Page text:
The Dark Ages, the Renaissance– all of these happenings, though curiously sanctioned with capital letters as well, are still a metaphysical mystery to me. In creative or artistic terms (airy, flowery, non-absolute predispositions) the race has not changed in hundreds of years of history of blunders and miracles, as though there were an inherent capacity for creation that struggles against overwhelming tides of go-with-the-flow. In fact, in terms of literary merit, very few persons are considered timeless, (or worth studying, anyway), usually maladjusted philosophers of their simple times that were able to verbalize a foundation of being. Most if not all of my impressions on this matter are, as of now, shaped with non-absolute nothings. To attempt to organize what has happened is an exercise in futility– all or nothing, Caesar or a peasant, a life’s work, resulting in a masterpiece, or a few pages of half-finished sentences.
However, it is inevitable to admit that, somewhere along the line, we took a wrong turn- just as an infant is born and immediately starts to age, to die, so does Literature falter and fade in the lazy, clumsy hands of a populous. I believe this is due to a shift in mental facilities toward the advancement of technology. It should go without saying that it is easier to invent a salable object, designed for ease and comfort, however trivial, than it is to invent (or rather reinvent) an art form such as Literature. It should go without saying yet it does not. Alas, our species’ unpardonable mistake. To reinvent Literature, to have it evolve into something greater, would mean to dethrone language as a whole and much (if not all) of civilization as we know it– a man, an inventor, faced with these circumstances would forgivably opt out and create, say, a dandy kitchen appliance. And so, our day to day lived have never been simpler or more comfortable. Gone are the days of nomadic hunter-gatherers, replaced with stay-at-home parents and nine-to-fives. The inevitable advancement of technology promises a future in which the quality of that which is literary will decline further; into synergized pseudo words and sentences so concise yet fragmented our language will become multisyllabic utterances from hushed and hurried people. What is most regrettable, truly unpardonable, is the fact that the species will consider the future, their present, the best and most marvelous epoch history has to offer; with insane and surely inhuman advances in the technologies of “communication” and just about everything else. To have the word “communication” in quotations offers me chills and worrisome predictions of a post apocalyptic human landscape in which, if we are lucky, we will have to start again from square one, syllable one. This is my abominable fear, my regrettable study, my reasons for suicide and, suddenly, my halfhearted mission statement: to grow out of trivial distractions and needless cynicism and judgment, to study the path of man and to make this decrepit, dishonorable decomposition of the written words evident to any and all.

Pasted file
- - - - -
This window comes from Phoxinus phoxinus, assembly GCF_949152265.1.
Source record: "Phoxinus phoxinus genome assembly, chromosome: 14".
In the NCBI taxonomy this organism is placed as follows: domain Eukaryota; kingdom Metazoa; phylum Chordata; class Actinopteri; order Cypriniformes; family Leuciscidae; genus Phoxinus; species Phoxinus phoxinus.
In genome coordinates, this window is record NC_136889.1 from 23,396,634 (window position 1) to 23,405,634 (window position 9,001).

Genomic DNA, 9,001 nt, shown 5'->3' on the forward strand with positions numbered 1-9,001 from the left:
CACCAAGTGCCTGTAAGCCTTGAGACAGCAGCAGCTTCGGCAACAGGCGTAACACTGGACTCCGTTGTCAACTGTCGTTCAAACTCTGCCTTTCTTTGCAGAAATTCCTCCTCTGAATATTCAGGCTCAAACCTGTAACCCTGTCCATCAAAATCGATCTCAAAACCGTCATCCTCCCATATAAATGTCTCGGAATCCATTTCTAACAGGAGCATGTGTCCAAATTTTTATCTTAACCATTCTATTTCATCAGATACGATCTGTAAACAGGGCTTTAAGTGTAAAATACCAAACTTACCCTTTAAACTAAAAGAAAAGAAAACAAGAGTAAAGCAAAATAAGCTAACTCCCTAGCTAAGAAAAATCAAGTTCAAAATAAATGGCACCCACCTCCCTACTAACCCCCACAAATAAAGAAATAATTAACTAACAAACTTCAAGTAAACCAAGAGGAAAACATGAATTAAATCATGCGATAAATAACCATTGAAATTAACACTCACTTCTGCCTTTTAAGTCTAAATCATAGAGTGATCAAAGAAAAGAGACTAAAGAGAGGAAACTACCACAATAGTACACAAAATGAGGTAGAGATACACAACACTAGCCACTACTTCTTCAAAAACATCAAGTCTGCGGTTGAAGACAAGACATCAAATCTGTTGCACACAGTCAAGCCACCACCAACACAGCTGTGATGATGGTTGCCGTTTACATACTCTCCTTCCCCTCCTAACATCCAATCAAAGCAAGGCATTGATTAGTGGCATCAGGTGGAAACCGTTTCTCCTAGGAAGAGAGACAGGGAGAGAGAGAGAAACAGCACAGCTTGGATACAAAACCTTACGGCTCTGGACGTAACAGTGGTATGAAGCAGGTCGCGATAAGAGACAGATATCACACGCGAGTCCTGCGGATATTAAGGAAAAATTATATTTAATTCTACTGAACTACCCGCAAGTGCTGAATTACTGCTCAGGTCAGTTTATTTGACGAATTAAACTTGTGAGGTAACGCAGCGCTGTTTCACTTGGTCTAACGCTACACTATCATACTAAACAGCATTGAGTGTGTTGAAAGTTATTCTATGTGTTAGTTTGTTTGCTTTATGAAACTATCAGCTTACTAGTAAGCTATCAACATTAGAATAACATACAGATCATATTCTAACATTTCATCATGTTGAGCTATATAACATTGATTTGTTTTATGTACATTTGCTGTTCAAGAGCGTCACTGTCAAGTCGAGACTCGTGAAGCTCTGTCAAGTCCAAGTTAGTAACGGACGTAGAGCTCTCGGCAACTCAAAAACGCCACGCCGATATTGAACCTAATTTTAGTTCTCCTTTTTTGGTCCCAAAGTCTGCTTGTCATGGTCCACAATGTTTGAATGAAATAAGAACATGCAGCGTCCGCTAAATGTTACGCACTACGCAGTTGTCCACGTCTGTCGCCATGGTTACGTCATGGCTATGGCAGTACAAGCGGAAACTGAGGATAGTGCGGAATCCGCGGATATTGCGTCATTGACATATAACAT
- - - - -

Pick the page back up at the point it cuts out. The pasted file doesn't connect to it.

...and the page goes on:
Having both feet on the ground isn’t something to be admired,
it is, in fact, a burden– a substantial load of accountability.
Caught in a tide of unconsummated scene and wisdom,
dragged by cruel, unflinching currents to dismal places unknown.